Posted in Writing

6 Quotes by Shirley Jackson to Make You a Better Writer


Shirley Jackson (1916–1965) was the author of such legendary classics as the novels The Haunting of Hill House and We Have Always Lived in the Castle, as well as the iconic short story, “The Lottery.”

Here are six fantastic quotes from Ms. Jackson to inspire your writing!

1. I cannot find any patience for those people who believe that you start writing when you sit down at your desk and pick up your pen and finish writing when you put down your pen again; a writer is always writing, seeing everything through a thin mist of words, fitting swift little descriptions to everything he sees, always noticing.

Writing is something that truly happens at all times of the day. Shirley Jackson was right in that writing doesn’t begin and end at the writing desk. Yes, that’s where you put the words on the page. That’s by far the most important part. If you don’t do that part, nobody will ever know or read or hear your stories.

But writing goes far beyond the work you do on the page. You’re in a sense writing all throughout your day and night as long as you’re paying attention to the things happening around you. As long as you’re reading books and watching films and consuming stories. Listen to how people talk. Notice anything in your world out of the ordinary. Look at colors. Take note of the way children behave. Pay attention to everything and use it in your stories.

2. What I am trying to say is that with the small addition of the one element of fantasy, or unreality, or imagination, all the things that happen are fun to write about.

What I find so inspiring about fiction writing is that you can often take something that happened in your own life, something that might even be super dull, and then twist it into a super compelling story with just one small addition of fantasy or unreality or imagination, as Jackson talks about. That boring walk with your dogs can become a story of action and suspense with a single addition of a hole opening in the ground or an old woman with a shotgun standing at the edge of a cliff.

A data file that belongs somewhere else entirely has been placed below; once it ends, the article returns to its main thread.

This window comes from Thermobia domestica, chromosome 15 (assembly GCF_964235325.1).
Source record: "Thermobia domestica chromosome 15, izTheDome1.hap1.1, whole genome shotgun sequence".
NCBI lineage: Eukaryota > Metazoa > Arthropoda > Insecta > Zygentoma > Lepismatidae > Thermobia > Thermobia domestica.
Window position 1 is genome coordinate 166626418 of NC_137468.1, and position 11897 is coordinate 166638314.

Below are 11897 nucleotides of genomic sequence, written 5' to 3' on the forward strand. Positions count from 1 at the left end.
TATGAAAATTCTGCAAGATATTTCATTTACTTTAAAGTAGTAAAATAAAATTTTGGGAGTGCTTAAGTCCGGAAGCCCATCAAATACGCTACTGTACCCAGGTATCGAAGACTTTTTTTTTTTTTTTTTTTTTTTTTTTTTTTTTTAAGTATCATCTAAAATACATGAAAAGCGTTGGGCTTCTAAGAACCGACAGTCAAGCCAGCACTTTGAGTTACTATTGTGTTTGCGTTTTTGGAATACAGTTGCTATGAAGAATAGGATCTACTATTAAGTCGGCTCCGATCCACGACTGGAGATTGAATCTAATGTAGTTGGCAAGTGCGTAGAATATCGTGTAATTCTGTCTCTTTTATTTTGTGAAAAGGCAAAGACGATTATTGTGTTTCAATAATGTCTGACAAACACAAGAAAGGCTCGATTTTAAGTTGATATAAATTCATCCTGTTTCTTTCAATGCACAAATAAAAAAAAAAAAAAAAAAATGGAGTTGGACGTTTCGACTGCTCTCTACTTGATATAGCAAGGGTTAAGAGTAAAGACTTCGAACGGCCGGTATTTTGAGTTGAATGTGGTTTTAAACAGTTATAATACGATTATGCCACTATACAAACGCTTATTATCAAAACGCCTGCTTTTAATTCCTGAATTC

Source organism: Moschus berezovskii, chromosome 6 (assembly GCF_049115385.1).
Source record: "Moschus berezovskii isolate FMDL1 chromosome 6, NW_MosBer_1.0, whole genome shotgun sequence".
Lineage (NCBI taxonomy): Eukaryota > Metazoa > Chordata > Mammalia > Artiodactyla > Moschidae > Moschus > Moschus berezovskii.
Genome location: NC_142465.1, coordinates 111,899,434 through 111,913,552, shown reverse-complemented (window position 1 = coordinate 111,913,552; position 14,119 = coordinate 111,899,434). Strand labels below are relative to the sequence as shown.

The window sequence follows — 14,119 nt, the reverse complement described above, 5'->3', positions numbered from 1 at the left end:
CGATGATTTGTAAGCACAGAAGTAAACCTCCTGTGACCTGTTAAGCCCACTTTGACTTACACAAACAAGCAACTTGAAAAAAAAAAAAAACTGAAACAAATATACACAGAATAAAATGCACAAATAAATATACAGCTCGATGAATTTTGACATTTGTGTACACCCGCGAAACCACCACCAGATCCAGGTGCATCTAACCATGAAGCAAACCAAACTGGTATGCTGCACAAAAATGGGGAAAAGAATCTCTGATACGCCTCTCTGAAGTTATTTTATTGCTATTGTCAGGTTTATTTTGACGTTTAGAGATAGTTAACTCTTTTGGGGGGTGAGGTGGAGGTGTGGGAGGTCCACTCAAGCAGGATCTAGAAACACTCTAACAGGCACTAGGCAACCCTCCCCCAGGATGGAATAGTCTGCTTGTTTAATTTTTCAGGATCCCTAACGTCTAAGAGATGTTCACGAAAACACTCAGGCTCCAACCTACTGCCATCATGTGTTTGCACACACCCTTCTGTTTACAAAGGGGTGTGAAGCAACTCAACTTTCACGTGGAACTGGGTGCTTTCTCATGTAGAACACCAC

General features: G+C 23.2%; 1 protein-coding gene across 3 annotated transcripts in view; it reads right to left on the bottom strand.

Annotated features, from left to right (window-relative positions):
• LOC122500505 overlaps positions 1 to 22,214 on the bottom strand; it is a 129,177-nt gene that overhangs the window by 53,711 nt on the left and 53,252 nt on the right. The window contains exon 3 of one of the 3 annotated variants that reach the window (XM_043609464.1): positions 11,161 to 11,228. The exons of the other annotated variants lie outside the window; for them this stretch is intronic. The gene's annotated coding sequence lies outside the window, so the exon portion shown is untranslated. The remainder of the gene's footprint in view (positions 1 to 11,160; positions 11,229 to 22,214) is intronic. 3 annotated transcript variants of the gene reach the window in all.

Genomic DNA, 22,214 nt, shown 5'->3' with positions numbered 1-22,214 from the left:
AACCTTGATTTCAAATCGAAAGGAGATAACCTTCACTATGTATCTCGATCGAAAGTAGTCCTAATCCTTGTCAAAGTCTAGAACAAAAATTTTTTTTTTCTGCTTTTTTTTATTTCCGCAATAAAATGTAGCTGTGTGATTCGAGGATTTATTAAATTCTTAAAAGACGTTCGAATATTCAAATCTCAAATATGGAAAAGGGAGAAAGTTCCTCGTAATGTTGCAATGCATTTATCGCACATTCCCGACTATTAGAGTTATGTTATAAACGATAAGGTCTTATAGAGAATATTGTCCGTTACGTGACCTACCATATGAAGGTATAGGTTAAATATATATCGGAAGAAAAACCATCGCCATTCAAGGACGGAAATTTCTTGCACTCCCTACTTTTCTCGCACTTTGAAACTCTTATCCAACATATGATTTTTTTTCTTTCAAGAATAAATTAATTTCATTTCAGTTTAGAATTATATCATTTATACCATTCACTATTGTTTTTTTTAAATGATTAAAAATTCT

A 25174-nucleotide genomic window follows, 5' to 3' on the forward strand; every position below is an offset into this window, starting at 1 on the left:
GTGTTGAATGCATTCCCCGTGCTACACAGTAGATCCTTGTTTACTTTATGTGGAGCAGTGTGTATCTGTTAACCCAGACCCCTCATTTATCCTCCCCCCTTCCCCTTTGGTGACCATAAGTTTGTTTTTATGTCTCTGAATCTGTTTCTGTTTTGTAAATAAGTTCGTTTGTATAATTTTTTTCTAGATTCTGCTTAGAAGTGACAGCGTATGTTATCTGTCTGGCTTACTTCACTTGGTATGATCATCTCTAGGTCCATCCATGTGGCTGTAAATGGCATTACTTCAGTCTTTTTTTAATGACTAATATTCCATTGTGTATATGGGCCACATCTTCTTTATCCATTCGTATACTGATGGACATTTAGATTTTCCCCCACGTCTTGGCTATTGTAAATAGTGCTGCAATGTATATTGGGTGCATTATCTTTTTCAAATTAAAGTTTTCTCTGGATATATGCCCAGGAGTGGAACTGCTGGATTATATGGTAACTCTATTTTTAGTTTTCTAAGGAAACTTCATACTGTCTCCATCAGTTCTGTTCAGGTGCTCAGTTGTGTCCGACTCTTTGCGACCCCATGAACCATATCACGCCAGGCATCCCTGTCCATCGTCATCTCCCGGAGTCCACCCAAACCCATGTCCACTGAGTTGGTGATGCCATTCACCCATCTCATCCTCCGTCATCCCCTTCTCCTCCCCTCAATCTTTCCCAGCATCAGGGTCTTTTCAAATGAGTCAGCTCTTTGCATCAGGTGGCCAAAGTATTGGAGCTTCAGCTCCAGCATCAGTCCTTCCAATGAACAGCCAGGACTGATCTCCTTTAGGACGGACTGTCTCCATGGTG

It can be anything you want! Stephen King often talks about the “what-if” factor when it comes to his stories and novels. Something will happen to him, and he’ll ask “what-if.” If you’re looking for ideas, always pay attention to the “what-if” factor as you go about your daily life. Sometimes an awesome idea is right there in front of you… you just need to add a single element of the imagination to turn it into something great.

3. The very nicest thing about being a writer is that you can afford to indulge yourself endlessly with oddness, and nobody can really do anything about it, as long as you keep writing and kind of using it up, as it were.

Ray Bradbury said something like, “keep on writing so reality can’t destroy you,” and I think about that quote all the time. It’s not the main reason I write so often, but it certainly plays a major factor in my life. Writing allows me the time and space and isolation I need to indulge endlessly with my oddness, to put all those crazy and weird thoughts in my head down on paper.

Writing is something you do alone with nobody looking over your shoulder. There’s nobody telling you what to write, or how to write that next chapter or story. You get to do what you want at the end of the day. That’s why it’s so important you write what makes you happy, what compels you, what you feel passionate and ecstatic about. Write what you love, and the writing will never feel like work ever.